Statement by David L. Phillips on the Kosovo-Serbia Dialogue 5 June 2019

Matthew A Palmer, Deputy Assistant Secretary of State for European Affairs, “urgently” endorsed the Kosovo-Serbia dialogue in an interview with Voice of America on June 4, 2019. According to Palmer, “To continue the dialogue, customs barriers must be removed.”

Supporting conditions for dialogue repudiate the special relationship between the United States and Kosovo. Tariffs imposed by Kosovo were not arbitrary or unprovoked. The tariffs were adopted in response to Serbia’s systematic efforts to block Kosovo’s efforts to gain greater global recognition. Serbia used heavy-handed tactics to oppose Kosovo’s membership in Interpol, lobby countries against recognizing Kosovo, and urge countries that have already recognized Kosovo to withdraw their recognition. Serbian envoys cannot sit at the table in Brussels talking about normalization, while working to undermine Kosovo’s international relations.

Palmer correctly asserted, “The dialogue must be continued.” It should, however, continue without conditions. Sabotaging Kosovo’s efforts to gain greater global recognition undermines confidence. It is impossible to return to the status quo ante when Kosovo declared independence and was recognized by 116 countries.

NATO, led by the United States, went to war in 1999 to prevent Serbia’s genocide of Kosovo Albanians. Serbia was the aggressor and Kosovo the victim. Instead of pressuring Kosovo to abandon the tariffs, the U.S. should pressure Serbia to recognize Kosovo.

If Serbia insists on conditions for resuming the dialogue, the Government of Kosovo should similarly condition its participation. For example, Kosovo could demand that Serbia provide detailed information on more than 6,000 who were victims of war crimes, many of whom are missing.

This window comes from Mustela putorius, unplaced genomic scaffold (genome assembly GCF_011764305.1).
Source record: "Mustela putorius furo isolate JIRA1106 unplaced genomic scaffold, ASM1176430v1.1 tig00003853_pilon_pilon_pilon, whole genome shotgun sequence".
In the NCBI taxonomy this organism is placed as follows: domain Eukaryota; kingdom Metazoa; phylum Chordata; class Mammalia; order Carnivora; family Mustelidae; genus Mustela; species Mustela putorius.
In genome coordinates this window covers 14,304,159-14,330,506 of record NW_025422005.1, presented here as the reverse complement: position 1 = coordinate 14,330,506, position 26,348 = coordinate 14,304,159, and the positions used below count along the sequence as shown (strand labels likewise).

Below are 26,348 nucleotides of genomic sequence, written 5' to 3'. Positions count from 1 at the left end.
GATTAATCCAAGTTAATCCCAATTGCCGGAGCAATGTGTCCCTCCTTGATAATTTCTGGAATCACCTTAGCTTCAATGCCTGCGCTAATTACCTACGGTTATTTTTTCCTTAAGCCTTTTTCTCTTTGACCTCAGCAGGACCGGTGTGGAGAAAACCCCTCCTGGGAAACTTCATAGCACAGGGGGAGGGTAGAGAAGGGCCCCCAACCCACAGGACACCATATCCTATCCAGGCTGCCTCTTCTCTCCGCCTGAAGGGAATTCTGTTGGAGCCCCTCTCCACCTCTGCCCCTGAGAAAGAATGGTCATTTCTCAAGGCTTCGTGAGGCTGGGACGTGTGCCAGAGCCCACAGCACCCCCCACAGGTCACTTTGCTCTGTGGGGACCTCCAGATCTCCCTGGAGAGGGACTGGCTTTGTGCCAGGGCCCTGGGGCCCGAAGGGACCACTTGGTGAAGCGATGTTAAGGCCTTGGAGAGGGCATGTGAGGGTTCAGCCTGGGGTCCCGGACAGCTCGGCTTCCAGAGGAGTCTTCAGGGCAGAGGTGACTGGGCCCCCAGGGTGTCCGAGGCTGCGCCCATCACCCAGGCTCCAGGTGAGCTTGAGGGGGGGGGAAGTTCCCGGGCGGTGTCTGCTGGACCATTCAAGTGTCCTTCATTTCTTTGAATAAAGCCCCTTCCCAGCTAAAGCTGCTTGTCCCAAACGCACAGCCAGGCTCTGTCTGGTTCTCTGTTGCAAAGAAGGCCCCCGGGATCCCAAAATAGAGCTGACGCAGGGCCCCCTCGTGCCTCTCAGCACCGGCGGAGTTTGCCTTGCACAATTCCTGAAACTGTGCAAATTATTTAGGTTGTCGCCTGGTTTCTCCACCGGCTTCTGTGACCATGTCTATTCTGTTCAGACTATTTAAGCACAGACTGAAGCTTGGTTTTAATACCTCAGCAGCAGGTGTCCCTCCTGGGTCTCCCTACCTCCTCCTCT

In order to restore its bona fides as mediator, the EU must demonstrate goodwill by expeditiously implementing visa liberalization for Kosovo. In the post-Mogherini period, the U.S. should play a more robust role in mediation.

Lifting the tariff should be discussed within the broader framework of overall efforts to normalize relations between Kosovo and Serbia. Until Serbia recognizes Kosovo, the 100 percent tariff is justified and should stay in place.

If Serbia continues to demand lifting the tariff as a condition for dialogue, the Government of Kosovo should ratchet up the pressure by increasing the tariff 10 percent every thirty days until Serbia recognizes Kosovo as a sovereign and independent state within its current borders.

Mr. Phillips is the Director of the Program on Peace-building and Rights at Columbia University’s Institute for the Study of Human Rights. He served as a Senior Adviser and Foreign Affairs Expert at the U.S. Department of State during the administrations of Presidents Clinton, Bush, and Obama. Phillips is author of Liberating Kosovo: Coercive Diplomacy and U.S. Intervention (Harvard’s Kennedy School).